Among those interim purposes might be the formation of communities brought together by the personal interests of participants. Individuals could find a place for themselves within the organization through the creation of subgroups targeted to aspects of its operation. Additionally, the party might create hierarchies of achievement that would confer recognition upon individual members. It could develop data bases about its members and potential members which, preserving the confidentiality of information, could be used to bring likeminded persons together to promote other interests.

The question of personal identity is increasingly important in today’s environment. Therefore, a process needs to be developed to explore such questions, helping members to understand who they are as individuals and to find other persons of similar nature with whom they identify. Friendship is another goal of this party.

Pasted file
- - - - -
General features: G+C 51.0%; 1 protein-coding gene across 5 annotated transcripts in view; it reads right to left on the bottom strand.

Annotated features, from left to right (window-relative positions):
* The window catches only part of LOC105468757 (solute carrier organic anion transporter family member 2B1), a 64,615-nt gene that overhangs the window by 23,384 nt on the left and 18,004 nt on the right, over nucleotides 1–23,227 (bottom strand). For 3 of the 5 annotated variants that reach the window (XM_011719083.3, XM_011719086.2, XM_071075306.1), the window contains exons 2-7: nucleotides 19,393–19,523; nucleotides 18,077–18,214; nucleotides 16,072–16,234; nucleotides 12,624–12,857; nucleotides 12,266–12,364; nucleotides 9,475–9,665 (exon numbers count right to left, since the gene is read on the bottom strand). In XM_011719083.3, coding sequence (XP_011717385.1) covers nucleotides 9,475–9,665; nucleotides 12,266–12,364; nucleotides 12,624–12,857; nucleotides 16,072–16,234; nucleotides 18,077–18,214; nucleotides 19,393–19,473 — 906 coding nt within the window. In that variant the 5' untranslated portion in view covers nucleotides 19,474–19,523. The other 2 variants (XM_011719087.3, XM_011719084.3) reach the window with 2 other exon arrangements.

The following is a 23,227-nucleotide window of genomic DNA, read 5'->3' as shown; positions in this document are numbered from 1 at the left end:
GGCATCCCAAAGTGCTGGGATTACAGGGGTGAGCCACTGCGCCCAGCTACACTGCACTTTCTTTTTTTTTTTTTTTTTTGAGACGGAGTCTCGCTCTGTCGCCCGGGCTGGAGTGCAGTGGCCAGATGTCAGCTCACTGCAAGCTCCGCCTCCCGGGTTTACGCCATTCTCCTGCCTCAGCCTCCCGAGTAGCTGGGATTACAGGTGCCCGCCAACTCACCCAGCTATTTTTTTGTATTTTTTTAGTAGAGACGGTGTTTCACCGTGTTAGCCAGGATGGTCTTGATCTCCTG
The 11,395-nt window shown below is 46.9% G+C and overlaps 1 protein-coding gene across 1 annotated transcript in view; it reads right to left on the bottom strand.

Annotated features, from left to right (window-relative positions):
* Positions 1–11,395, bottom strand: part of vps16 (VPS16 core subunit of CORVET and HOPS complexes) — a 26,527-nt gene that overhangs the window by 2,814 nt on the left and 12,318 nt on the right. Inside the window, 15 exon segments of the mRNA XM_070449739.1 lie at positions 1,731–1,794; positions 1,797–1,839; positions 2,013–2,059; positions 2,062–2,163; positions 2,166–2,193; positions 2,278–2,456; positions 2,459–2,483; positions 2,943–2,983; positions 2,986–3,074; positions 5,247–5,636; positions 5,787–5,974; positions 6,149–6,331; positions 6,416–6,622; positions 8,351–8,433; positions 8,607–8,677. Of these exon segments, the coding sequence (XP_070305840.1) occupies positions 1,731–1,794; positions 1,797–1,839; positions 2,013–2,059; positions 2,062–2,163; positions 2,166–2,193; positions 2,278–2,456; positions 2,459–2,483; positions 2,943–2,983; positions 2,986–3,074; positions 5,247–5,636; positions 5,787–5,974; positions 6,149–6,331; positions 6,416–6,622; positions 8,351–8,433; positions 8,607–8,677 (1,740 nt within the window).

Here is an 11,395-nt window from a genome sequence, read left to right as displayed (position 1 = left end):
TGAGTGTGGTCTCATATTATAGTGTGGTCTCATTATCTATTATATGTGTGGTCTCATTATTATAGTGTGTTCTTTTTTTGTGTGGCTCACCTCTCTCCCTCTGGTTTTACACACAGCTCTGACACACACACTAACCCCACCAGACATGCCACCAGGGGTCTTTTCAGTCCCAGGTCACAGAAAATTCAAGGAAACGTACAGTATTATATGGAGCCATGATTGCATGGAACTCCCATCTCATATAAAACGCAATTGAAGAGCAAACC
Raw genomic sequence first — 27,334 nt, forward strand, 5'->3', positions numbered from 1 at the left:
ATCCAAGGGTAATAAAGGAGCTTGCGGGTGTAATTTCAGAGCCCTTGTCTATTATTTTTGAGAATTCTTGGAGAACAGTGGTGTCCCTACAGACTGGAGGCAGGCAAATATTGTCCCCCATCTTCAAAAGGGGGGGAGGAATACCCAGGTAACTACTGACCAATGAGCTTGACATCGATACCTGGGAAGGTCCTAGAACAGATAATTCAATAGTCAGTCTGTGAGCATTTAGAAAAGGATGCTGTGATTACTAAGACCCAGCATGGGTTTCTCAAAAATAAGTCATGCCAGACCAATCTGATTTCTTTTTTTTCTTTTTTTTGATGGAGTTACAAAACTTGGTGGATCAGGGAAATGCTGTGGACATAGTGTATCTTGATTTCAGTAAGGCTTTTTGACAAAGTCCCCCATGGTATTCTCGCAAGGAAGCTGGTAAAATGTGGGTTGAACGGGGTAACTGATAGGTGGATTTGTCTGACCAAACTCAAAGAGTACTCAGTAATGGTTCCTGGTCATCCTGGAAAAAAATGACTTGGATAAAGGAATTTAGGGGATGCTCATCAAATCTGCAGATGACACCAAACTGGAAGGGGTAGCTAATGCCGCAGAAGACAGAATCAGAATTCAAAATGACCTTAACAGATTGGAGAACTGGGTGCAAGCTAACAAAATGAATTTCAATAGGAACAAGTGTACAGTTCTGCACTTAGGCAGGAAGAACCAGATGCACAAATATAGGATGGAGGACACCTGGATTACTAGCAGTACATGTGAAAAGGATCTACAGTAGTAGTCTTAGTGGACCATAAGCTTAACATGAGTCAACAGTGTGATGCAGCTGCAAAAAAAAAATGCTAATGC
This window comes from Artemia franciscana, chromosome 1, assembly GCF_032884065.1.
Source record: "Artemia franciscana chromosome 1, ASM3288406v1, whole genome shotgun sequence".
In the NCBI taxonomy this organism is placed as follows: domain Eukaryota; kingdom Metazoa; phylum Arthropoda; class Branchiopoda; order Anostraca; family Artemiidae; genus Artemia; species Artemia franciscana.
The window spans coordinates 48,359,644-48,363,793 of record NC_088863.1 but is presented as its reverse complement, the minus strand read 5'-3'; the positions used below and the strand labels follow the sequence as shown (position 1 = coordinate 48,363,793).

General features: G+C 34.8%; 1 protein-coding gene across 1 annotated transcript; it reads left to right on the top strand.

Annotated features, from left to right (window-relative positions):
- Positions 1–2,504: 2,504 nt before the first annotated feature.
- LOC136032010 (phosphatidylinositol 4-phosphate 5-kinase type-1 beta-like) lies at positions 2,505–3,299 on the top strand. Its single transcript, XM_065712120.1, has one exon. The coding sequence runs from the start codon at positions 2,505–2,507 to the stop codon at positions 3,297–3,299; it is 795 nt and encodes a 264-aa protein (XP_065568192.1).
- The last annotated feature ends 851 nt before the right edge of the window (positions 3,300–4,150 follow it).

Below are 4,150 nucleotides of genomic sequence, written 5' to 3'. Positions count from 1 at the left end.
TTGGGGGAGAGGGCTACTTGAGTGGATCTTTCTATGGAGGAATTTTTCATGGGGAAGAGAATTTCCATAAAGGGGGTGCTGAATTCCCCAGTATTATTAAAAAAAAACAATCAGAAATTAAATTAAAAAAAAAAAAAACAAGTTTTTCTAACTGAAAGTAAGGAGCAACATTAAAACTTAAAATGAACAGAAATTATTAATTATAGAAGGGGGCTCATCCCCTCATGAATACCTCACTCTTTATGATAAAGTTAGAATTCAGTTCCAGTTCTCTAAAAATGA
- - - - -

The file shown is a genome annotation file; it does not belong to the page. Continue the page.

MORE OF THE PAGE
This brings us to another way that Gold Party would differ from a conventional political party: Instead of giving everyone an equal voice in party affairs, it would reward those who contributed to the success and well being of the party organization by establishing a point system that determines their individual number of votes. Since the immediate goal is for the party to gain members, members would be rewarded in proportion to how they have contributed toward that end. The people who have most helped Gold Party grow would receive the most points.